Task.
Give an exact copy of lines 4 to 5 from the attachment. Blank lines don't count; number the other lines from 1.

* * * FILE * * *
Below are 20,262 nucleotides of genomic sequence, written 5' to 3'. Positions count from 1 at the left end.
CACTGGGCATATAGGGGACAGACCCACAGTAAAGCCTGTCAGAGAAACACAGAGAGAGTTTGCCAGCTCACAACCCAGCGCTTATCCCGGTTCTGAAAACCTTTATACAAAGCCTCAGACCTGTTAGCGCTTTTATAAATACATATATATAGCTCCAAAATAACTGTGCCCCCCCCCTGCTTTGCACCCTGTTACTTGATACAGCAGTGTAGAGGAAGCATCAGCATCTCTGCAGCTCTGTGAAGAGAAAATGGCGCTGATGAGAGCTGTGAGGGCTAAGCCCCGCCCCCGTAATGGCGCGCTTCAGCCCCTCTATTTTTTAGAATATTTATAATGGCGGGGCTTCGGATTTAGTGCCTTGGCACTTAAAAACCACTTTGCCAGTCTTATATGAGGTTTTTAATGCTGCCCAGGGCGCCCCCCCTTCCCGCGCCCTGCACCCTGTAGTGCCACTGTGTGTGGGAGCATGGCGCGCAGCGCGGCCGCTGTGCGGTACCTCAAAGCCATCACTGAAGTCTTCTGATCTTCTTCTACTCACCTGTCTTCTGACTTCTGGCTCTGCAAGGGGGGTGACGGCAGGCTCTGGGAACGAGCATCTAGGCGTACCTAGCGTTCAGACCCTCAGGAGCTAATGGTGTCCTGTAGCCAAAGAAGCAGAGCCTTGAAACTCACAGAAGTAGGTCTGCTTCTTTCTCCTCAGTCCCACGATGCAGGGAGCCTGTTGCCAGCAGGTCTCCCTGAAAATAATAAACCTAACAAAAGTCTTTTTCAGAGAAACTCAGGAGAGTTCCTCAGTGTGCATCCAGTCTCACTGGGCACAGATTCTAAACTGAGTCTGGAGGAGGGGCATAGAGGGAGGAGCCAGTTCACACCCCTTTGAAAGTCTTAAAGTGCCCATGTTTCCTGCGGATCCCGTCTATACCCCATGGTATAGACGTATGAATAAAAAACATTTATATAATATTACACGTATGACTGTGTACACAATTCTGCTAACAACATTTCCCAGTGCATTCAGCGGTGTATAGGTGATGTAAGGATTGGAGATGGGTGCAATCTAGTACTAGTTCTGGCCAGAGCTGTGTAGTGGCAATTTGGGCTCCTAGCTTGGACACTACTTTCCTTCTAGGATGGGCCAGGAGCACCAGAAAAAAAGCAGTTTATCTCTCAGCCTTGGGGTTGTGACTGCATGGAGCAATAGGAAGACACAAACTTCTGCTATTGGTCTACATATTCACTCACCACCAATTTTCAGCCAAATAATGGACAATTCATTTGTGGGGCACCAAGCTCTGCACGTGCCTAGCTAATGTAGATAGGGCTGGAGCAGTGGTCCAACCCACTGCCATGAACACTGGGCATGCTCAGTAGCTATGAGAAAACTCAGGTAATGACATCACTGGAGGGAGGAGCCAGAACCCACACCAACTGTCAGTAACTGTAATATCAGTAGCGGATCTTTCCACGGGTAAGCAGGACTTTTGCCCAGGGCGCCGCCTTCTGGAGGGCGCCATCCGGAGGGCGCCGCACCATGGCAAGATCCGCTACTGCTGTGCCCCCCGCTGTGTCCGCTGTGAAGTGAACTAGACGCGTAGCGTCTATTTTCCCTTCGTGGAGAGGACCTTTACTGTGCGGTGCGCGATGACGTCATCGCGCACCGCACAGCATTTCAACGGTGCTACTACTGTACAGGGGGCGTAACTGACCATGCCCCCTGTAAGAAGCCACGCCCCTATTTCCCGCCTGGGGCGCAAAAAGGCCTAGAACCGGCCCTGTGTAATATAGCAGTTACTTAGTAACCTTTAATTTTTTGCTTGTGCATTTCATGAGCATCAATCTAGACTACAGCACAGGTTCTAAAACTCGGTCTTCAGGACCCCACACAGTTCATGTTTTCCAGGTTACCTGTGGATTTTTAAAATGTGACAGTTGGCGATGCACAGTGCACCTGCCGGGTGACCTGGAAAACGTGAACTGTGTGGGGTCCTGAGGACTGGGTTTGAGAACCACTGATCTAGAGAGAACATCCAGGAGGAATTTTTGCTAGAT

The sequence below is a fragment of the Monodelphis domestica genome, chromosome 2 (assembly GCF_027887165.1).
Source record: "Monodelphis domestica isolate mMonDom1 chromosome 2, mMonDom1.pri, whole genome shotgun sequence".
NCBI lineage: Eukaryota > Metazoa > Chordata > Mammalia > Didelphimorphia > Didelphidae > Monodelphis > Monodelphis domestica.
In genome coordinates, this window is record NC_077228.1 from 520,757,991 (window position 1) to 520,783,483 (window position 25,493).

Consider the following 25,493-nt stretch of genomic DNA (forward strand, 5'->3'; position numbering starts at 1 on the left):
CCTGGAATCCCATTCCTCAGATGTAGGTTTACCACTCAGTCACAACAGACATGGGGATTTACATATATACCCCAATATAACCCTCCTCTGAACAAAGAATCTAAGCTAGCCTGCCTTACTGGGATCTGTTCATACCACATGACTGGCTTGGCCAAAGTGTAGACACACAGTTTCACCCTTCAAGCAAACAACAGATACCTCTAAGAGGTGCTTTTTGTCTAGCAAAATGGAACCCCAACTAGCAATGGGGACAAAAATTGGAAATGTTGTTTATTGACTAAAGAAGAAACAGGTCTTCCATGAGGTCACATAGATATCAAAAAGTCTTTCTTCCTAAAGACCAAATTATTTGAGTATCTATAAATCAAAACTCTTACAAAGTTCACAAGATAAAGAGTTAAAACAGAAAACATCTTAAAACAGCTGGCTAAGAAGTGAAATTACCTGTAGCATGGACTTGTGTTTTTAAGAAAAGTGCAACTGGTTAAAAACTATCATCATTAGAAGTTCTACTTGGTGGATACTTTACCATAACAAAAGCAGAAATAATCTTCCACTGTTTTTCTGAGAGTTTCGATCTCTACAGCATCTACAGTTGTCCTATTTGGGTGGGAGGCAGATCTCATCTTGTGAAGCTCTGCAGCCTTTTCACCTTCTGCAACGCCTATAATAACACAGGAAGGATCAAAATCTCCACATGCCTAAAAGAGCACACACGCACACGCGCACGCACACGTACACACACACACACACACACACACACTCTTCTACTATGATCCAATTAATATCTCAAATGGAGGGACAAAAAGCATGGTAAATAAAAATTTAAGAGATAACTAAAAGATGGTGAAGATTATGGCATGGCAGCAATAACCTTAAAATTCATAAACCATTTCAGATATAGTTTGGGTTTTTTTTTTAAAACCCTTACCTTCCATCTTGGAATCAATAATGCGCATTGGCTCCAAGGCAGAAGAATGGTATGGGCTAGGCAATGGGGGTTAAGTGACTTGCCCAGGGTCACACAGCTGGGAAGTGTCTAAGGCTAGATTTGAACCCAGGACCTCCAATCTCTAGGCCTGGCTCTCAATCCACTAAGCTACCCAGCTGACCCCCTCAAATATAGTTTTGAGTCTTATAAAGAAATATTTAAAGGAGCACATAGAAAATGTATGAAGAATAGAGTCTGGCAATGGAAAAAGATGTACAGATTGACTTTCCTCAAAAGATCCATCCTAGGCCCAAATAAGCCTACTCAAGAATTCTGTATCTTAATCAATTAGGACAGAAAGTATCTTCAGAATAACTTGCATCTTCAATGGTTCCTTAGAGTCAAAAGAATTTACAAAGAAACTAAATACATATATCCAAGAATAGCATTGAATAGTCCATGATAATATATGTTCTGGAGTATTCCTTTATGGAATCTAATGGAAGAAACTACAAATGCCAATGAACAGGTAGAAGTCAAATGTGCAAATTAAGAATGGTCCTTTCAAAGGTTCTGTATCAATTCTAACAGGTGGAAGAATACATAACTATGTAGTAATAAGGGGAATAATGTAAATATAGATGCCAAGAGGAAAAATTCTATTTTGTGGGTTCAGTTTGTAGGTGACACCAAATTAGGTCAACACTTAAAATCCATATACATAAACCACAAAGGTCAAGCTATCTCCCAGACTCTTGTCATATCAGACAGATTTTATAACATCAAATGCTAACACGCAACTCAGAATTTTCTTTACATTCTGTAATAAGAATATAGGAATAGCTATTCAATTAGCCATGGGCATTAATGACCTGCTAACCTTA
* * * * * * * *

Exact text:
Source record: "Monodelphis domestica isolate mMonDom1 chromosome 2, mMonDom1.pri, whole genome shotgun sequence".
NCBI lineage: Eukaryota > Metazoa > Chordata > Mammalia > Didelphimorphia > Didelphidae > Monodelphis > Monodelphis domestica.